TC: Yeah, my, my job changed completely during COVID. Instead of, you know, 00:15:00making edits to websites, and, you know, continuing a social media strategy, it completely flipped into communicating about the disease, communicating about what we both should do, when the testing center started communicating about the testing center, ah, and also just in general responding to feedback and questions and worries of which there were a lot. I spent a lot of my day responding to inquiries from community members, and, and also faculty and staff and students who just wanted to know what our plan was, who just wanted to know why our plan was what it was. And some people, some people thought we were doing too much. And some people thought we weren't doing enough. So somebody had to respond to all of them. And I guess I, de facto became the person, at least initially, who responded to people and, and forwarded their concerns to the 00:16:00Emergency Operations Committee. And when there was something, when they were, when they had a concern that I couldn't actually answer, I forwarded that on to, to Chief Liebold or one of the other sort of leaders of that discussion. So I can't imagine that I had the hardest part in, in responding to people and talking to the public, but I certainly had a big part and at least taking the first line of questions, and, and feedback, you know, either, either positive feedback or, or negative feedback.

AS: So your workload definitely increased through--

TC: Yeah, I was, I was working constantly. I have the, we had these long meetings with the Emergency Operations Committee, and I remember my fiancée, my girlfriend at the time, would like, sneak into the rooms that she wasn't seen by the webcam and like slide a plate of dinner onto my desk because I wasn't eating. So it was, it was, it was so much to do. And responding to all those 00:17:00questions took up hours and hours, because there were hundreds of people who wanted to know more, who were interested in why we're doing things the way the other universities were doing things and people who are interested in telling us how much they hated us, because of all the changes we were making. So, it was, it was very stressful and a lot more work. I don't think I've ever worked that hard.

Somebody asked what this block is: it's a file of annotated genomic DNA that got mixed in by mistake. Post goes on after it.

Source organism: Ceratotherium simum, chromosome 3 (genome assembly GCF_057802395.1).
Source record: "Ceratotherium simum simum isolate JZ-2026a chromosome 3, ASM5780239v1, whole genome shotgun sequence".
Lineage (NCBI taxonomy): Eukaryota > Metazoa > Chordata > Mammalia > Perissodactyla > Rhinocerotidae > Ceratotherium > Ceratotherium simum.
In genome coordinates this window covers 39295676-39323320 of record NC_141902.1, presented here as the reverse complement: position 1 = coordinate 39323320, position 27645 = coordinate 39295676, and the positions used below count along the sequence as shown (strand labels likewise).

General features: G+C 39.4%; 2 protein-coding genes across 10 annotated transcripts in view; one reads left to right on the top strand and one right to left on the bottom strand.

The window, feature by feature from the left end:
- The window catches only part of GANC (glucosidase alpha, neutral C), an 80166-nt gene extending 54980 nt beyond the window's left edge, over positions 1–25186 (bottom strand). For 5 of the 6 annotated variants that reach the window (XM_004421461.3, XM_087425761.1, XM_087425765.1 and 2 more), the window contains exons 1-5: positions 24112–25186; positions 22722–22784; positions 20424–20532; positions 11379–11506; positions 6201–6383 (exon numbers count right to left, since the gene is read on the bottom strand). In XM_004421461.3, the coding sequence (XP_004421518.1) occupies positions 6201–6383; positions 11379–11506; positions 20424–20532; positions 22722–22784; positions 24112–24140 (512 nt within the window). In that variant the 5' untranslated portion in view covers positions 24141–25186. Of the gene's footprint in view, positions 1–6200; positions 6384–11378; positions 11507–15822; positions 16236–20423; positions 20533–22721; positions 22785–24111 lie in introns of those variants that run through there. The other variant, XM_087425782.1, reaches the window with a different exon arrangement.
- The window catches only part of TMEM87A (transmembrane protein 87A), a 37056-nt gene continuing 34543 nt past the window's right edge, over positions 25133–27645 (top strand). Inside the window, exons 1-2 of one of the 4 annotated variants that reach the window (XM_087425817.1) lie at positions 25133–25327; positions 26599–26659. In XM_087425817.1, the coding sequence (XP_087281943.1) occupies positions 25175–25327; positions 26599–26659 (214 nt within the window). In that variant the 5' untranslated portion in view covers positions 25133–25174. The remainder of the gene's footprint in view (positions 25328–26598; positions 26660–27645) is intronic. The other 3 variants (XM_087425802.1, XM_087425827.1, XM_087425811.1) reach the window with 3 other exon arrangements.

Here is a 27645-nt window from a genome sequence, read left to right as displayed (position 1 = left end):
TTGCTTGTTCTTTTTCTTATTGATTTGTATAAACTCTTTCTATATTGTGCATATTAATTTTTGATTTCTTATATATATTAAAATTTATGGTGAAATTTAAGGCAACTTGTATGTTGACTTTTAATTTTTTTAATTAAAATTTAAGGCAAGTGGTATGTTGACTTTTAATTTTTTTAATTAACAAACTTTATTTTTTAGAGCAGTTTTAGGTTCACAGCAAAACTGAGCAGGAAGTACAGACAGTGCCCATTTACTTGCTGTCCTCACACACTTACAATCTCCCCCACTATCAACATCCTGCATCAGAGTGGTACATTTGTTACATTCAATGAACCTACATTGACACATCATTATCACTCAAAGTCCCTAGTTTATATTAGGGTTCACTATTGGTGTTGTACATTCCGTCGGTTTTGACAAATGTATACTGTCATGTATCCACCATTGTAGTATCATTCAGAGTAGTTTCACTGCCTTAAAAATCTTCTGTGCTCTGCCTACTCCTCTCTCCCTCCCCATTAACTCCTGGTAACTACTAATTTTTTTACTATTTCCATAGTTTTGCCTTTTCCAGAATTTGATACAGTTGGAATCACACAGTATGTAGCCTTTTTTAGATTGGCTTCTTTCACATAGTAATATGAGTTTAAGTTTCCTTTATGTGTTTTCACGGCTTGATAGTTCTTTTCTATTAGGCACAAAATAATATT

AS: So your life outside of work really didn't exist at this time, then.

TC: No. And that's, that's okay. Because this, you know, this is early 2020 when we weren't really allowed to have much outside life, and I poured a lot of that into work, which I'm glad it wasn't any longer than it was because I was able to handle it. But I certainly wouldn't, I would have burned out if we, if we had that much to do for, for any longer. It would have been a little bit too much 00:18:00for me to handle.

AS: I believe that for sure. So with all your work being online, either way, some employees' roles were also deemed essential, like you were talking about the hospital workers and things like that. So in that, they were instructed to come to work in person, were you among that group?

TC: I was not.

AS: Okay, so what was your workspace like at home, then, your office or?

TC: I had a desk and a little rollie chair because I hadn't brought my stuff from my office because we thought we were going back pretty soon. So I had brought home my monitor, you know, my keyboard. Other than that, it was just a desk that I already had at home and a little rollie chair that I already had at home. I set up a little corner of our living room and I worked in there, which ended up being pretty, you know, at least moderately sufficient. Eventually, I moved to a corner in a different room of the house once we needed a little bit more permanent location, but it worked out pretty well. I didn't have too much 00:19:00discomfort working from home.

AS: Well that's good, because you were there for a while. So when did you come back in person?

TC: I didn't. So I, I actually am here on campus for the first time in like a couple weeks. I yeah, I've been working from home. Like I said, most of the marketing department has most of its job online. And so I took advantage of that to the fullest extent. And I honestly, I honestly like working from home a lot, and so I am grateful for this strange change that's been brought on by the need to work remotely. I don't think that we're going to work remotely forever, but it's still, it's still something for as long as you know, until very recently masks were required. And so we figured, I guess if masks are required, then it's not 100% safe, so we'll just stay at home.

AS: Might as well.

TC: Yeah, right.

AS: So, with whom did you work with most closely when you were executing your response to COVID-19?

TC: I worked with Michelle Bogden Muetzel, and Peggy Breister a lot.


AS: Who are they?